06 October 2017

Why Does Anyone in Virginia Get Charged With False Pretenses?

I'm in the middle of a conference where we are discussing insurance fraud. Generally, it's a fairly useful conference discussing a subject which can be complex and hard to prosecute. However, the entire time we've been here they've been obsessive about the primary charge being Obtaining Money by False Pretenses (Va Code 18.2-178). Personally, I think this is an error that proceeds from the fact that people get blinders on them and ignore common law when there is a written statute.

I believe that a much easier prosecution proceeds from Larceny by Trick, a common law form of larceny punished, as most grand larcenies are by Va. Code 18.2-95 (I'm assuming that if an insurance company cares enough to get the ball rolling it will be over $200). Now, when your intrepid author brought this up and another experienced attorney asked me "What about venue?" This was a good question because the situation involved three co-conspirators at least one of which may not have even been at the scene of the claimed incident and therefore had a question as to where he should be charged.

Of course, I flat-footed it. Honestly, I haven't had a defense attorney argue venue for a long time and while the rule for its venue is in the statute for False Pretenses (it can be prosecuted where "(i) any act was performed in furtherance of the offense, or (ii) the person charged with the offense resided at the time of the offense"), I blanked on the general venue statute and made an argument that wasn't the strongest in the world. Consequently, the other prosecutors decided to go with False Pretenses and it probably didn't make much of a difference in the scenario we were working with.

However, as some people have discovered over the years, I have a stubborn streak a mile wide when it comes to arguing legal issues and I'm still convinced that Larceny by Trick should always be a favored charge over False Pretenses.

Larceny by Trick has the same elements of general larceny save one: "the element of trick substitutes for the wrongful taking element required by larceny."  Reid v. Commonwealth, 65 Va. App. 745, 753 (2016). So, larceny by trick would be caption accomplished by the voluntary giving of the money or property to the defendant through any sort of falsity known by the defendant to be false. Another way of thinking about this is that the trespass upon the victim's property is not realized by the victim initially because of a falsity knowingly put forth by the defendant. The remaining elements of asportation and the intent to permanently deprive the victim of the property remain the same as well as the monetary requirement for Grand Larceny ($200).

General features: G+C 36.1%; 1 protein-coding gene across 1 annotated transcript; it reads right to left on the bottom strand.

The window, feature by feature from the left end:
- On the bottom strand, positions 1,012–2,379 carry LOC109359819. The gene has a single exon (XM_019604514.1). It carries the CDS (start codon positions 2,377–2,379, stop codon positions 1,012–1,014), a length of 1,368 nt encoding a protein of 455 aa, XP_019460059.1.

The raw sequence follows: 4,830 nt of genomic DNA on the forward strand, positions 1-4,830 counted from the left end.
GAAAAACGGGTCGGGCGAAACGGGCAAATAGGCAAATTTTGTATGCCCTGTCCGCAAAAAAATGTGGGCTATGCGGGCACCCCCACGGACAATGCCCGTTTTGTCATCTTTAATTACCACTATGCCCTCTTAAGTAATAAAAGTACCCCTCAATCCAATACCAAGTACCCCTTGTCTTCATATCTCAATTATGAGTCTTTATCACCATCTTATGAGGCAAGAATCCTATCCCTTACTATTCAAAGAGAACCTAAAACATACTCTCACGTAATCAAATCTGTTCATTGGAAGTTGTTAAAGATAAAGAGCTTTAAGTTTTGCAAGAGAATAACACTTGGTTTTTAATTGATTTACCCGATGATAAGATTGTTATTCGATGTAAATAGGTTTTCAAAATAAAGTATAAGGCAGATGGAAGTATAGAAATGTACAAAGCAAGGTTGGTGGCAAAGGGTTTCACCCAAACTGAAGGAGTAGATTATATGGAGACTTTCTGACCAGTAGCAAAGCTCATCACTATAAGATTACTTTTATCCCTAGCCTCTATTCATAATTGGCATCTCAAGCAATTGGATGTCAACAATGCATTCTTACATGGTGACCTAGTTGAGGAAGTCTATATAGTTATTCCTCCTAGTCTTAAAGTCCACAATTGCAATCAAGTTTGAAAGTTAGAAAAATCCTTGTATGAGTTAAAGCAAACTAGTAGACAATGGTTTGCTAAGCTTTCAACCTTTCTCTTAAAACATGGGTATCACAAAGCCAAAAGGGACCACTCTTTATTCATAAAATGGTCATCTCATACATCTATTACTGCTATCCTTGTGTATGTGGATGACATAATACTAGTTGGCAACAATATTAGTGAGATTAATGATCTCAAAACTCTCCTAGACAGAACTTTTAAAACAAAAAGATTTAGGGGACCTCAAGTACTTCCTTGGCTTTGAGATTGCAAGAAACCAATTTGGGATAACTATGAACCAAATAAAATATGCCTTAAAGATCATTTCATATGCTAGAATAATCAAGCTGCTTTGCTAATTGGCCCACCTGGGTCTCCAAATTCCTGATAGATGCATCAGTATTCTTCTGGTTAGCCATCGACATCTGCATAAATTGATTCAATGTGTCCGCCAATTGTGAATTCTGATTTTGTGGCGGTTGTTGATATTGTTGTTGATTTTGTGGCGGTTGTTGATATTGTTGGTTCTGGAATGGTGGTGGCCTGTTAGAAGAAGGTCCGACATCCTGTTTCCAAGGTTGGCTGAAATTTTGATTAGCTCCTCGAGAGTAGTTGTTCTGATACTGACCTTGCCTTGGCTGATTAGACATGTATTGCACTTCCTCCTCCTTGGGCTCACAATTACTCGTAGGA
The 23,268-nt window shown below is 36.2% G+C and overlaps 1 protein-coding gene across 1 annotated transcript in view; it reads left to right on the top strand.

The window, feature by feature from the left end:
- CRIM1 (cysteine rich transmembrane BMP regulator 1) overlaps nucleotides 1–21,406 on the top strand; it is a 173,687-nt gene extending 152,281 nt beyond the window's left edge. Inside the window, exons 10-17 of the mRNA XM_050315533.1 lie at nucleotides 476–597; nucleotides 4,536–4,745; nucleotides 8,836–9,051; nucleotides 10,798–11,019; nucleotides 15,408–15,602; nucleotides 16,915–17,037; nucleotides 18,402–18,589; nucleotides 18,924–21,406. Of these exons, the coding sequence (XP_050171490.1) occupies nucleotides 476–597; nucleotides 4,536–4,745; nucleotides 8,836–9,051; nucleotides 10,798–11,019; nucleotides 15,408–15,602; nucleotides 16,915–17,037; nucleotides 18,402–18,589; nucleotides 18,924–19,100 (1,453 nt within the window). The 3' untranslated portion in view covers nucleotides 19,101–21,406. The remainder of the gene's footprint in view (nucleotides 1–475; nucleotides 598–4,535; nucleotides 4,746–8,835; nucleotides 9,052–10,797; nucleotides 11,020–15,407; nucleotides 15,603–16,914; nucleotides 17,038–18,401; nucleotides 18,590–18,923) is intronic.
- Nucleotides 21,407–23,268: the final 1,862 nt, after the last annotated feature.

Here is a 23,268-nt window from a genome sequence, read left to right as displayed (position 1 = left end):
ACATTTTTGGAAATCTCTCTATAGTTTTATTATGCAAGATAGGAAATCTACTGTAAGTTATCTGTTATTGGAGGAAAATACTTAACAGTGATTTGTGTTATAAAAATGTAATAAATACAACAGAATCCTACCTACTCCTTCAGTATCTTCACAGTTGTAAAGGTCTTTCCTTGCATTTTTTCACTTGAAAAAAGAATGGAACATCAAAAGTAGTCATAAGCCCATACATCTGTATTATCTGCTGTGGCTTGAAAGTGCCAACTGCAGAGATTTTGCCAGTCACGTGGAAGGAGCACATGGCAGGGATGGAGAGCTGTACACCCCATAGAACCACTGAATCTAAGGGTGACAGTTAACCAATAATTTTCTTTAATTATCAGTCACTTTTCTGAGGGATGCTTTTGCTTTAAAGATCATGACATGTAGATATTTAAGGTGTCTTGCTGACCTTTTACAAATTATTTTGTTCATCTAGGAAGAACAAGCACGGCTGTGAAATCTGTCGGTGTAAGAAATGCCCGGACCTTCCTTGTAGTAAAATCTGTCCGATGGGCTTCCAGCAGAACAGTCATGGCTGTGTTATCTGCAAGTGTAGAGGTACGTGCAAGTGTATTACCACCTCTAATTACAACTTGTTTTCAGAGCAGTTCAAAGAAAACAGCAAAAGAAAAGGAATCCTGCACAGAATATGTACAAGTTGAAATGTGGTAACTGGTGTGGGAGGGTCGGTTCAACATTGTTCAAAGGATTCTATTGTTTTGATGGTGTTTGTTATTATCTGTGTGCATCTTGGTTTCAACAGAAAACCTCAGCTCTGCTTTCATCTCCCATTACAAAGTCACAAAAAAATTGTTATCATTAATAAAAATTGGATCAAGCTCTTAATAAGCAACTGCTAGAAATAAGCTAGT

Obtaining by False Pretense is a species of fraud and therefore has two further limitations that larceny by trick does not. First is the transfer of title. This is a fraud statute instead of a larceny and therefore "an essential element of larceny by false pretenses is that both title to and possession of property must pass from the victim to the defendant." Shropshire v. Commonwealth, 40 Va. App. 34, 39 (2003). Second is the immediate misrepresentation requirement. For this statute to apply "the false representation [must be] of a past or existing fact." Hubbard v. Commonwealth, 201 Va. 61, 66 (1959). In fact, when monetary payouts are involved the title requirement is discounted and "cases tend to turn on whether the misrepresentation was one of existing fact which makes out false pretenses or some other fraud which makes out larceny by trick."  Reid at 750.  But See Owolabi v. Commonwealth, 16 Va. App. 78 (1993)(case about credit cards as choses in action which had dicta importing the fraud requirements into larceny by trick).

Combining the requirements of the statute and case law, False Pretenses requires that (1) defendant obtained, (2) by false pretense, (2.01) under an immediate misrepresentation (3) money/property, (3.01) that may be subject to larceny, and (3.02) the title thereto.

I'm hard pressed to think up an example that could be charged under False Pretenses that couldn't be charged instead under Larceny by Trick. And why wouldn't you if you could? Under Larceny by Trick you don't have an immediate misrepresentation requirement and no issues about whether title passed. It's cleaner, simpler prosecution.

Additionally, a prosecution under larceny gives at least one collateral advantage. False Pretenses is a fraud the proof of which causes a defendant to be "deemed guilty of larceny." Thus, it doesn't support a conviction of Conspiracy to Grand Larceny under Va Code 18.2-23 and a conspiracy would have to be prosecuted under Va Code 18.2-22 and carry less potential incarceration.

Venue:  And here's where I was a true idiot. Sure, the False Pretense statute sets out its own venue requirements, but the requirements for all other crimes aren't much different. If there's a crime in Virginia and the prosecution is uncertain where exactly it occurred then the default is where the defendant lives, or if not a Virginia resident where he was caught, or if he neither lives in Virginia nor is caught here any jurisdiction where a related crime occurred. Va Code 19.2-244. Consequently, if I know the crime occurred, but I have a hard time nailing down the exact locale of the criminal activity, I just try it where the defendant lives.

Simplest answer in the world and I just flat-footed it. Venue shouldn't provide any problems in prosecuting a Larceny by Trick.

1 comment:

Jim said...

Interesting read. Seems like larceny by trick would be a better choice for some of the "Green Dot Fraud" cases, too... (Suspect contacts victim, claims to be power company, police, etc, and demands immediate payment in the form of Green Dot or other similar cash cards) not that we can often identify the suspect in those cases.